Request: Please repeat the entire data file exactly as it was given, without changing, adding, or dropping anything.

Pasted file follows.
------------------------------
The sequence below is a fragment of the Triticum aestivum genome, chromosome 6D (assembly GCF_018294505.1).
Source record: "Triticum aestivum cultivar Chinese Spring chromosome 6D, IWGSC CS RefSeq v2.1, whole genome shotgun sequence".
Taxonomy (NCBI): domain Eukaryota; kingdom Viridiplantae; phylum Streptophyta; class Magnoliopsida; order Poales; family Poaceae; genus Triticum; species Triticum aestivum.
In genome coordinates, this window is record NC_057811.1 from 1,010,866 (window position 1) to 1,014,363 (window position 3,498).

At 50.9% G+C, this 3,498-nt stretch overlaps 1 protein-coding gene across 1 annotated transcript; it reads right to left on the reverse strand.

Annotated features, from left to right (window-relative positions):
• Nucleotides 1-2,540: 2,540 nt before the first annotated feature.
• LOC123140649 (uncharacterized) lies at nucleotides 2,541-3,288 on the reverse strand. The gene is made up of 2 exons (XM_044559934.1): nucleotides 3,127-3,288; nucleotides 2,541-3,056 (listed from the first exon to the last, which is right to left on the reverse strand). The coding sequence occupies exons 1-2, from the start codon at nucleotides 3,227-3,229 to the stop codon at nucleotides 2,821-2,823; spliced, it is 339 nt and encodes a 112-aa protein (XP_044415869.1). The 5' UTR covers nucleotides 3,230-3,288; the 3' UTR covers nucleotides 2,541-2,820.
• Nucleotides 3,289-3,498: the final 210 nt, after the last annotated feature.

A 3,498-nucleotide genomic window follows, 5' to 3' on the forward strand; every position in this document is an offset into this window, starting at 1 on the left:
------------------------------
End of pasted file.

The sequence below is a fragment of the Triticum aestivum genome, chromosome 6D (assembly GCF_018294505.1).
Source record: "Triticum aestivum cultivar Chinese Spring chromosome 6D, IWGSC CS RefSeq v2.1, whole genome shotgun sequence".
Taxonomy (NCBI): domain Eukaryota; kingdom Viridiplantae; phylum Streptophyta; class Magnoliopsida; order Poales; family Poaceae; genus Triticum; species Triticum aestivum.
In genome coordinates, this window is record NC_057811.1 from 1,010,866 (window position 1) to 1,014,363 (window position 3,498).

At 50.9% G+C, this 3,498-nt stretch overlaps 1 protein-coding gene across 1 annotated transcript; it reads right to left on the reverse strand.

Annotated features, from left to right (window-relative positions):
• Nucleotides 1-2,540: 2,540 nt before the first annotated feature.
• LOC123140649 (uncharacterized) lies at nucleotides 2,541-3,288 on the reverse strand. The gene is made up of 2 exons (XM_044559934.1): nucleotides 3,127-3,288; nucleotides 2,541-3,056 (listed from the first exon to the last, which is right to left on the reverse strand). The coding sequence occupies exons 1-2, from the start codon at nucleotides 3,227-3,229 to the stop codon at nucleotides 2,821-2,823; spliced, it is 339 nt and encodes a 112-aa protein (XP_044415869.1). The 5' UTR covers nucleotides 3,230-3,288; the 3' UTR covers nucleotides 2,541-2,820.
• Nucleotides 3,289-3,498: the final 210 nt, after the last annotated feature.

A 3,498-nucleotide genomic window follows, 5' to 3' on the forward strand; every position in this document is an offset into this window, starting at 1 on the left: